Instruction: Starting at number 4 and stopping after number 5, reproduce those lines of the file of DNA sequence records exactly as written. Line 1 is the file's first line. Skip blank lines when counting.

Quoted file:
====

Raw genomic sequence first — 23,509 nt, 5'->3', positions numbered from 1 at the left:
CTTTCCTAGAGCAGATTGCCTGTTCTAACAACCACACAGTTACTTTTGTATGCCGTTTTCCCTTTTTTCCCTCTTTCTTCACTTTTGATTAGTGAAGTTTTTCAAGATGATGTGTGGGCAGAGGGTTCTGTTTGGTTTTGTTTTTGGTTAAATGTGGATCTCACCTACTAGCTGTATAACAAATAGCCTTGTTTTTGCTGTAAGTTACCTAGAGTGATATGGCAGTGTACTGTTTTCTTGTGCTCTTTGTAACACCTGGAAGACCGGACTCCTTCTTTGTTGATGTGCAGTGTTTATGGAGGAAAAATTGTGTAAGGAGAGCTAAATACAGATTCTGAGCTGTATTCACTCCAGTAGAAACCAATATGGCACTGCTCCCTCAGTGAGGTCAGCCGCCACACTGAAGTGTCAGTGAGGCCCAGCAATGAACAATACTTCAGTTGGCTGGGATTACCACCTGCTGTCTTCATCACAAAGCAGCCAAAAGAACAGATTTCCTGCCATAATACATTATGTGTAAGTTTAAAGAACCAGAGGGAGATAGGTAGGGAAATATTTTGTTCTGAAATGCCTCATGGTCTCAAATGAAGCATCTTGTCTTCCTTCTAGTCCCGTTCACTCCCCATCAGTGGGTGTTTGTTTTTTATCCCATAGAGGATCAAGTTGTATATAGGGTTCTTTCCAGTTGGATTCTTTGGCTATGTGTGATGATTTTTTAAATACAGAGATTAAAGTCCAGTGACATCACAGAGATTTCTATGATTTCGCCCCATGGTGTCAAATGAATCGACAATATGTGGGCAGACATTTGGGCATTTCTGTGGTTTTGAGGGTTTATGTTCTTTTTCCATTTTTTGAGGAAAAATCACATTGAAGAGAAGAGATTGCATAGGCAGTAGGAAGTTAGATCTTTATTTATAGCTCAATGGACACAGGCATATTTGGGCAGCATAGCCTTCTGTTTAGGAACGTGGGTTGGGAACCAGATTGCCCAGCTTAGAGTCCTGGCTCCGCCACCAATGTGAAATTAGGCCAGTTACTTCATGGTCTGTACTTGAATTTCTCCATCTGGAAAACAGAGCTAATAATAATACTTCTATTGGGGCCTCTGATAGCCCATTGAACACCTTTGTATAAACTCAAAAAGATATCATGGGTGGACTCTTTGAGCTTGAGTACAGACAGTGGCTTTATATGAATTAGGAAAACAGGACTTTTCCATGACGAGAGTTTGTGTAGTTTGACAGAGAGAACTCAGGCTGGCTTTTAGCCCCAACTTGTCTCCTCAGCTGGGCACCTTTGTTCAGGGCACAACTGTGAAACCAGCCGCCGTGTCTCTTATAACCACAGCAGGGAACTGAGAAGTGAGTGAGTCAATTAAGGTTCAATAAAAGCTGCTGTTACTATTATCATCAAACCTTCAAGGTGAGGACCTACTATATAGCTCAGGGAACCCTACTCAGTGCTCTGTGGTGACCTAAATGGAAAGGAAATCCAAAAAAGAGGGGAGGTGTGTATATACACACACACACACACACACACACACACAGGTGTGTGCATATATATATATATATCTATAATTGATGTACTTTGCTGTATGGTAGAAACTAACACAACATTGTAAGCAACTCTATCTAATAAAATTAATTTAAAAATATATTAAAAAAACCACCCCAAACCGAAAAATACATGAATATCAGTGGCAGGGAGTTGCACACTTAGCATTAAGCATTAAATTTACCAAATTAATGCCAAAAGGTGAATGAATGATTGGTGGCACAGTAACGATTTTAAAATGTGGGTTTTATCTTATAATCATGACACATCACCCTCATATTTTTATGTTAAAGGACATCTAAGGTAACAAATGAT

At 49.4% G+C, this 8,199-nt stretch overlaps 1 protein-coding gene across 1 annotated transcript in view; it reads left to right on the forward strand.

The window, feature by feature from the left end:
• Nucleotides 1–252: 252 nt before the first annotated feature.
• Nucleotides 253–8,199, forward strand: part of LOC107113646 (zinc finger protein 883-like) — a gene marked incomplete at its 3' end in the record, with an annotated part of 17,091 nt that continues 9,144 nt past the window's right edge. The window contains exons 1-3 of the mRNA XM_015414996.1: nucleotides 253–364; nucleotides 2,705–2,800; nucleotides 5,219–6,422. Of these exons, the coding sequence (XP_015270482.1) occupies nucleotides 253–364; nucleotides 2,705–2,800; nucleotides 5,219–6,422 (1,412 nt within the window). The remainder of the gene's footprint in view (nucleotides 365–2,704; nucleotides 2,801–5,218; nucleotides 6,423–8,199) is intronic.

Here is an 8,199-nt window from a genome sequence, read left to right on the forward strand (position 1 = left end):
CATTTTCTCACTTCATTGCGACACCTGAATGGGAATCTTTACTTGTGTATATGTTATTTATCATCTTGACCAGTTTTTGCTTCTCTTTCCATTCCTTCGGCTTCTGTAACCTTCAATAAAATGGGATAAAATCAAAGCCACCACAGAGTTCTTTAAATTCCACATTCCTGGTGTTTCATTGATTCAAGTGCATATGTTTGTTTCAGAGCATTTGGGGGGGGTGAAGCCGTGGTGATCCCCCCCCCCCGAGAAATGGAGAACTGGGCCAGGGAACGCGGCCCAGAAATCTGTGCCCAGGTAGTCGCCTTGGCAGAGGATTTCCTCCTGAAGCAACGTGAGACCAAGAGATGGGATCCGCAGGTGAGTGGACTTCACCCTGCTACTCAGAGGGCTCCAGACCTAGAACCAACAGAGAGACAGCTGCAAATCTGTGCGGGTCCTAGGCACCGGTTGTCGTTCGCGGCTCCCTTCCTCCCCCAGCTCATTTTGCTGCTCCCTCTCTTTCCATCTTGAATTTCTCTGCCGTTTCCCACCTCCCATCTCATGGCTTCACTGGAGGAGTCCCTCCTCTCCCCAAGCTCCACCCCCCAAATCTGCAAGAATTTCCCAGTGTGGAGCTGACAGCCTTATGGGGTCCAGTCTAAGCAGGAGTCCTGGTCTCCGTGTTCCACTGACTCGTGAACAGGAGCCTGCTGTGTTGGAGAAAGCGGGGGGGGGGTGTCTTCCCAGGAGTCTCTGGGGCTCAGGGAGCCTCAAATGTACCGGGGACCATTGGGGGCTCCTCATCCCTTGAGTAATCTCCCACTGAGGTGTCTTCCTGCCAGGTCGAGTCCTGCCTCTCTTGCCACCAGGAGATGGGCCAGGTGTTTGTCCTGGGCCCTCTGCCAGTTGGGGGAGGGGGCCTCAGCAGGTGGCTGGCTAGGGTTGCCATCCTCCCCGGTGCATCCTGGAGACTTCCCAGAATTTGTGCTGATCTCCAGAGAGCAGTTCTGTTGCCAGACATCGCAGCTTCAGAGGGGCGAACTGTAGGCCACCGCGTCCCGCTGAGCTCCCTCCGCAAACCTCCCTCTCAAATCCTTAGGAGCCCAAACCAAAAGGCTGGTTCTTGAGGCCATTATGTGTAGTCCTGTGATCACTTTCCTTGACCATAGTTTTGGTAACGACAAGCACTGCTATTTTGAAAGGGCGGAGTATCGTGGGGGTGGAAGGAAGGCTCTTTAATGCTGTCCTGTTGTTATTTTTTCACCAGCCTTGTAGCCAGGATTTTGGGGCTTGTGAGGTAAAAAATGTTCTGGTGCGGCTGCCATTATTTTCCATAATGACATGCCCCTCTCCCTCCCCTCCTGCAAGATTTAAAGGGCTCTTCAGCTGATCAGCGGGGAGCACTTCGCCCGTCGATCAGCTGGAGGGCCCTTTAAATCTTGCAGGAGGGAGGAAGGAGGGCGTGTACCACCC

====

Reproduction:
The window, feature by feature from the left end:
• Nucleotides 1–252: 252 nt before the first annotated feature.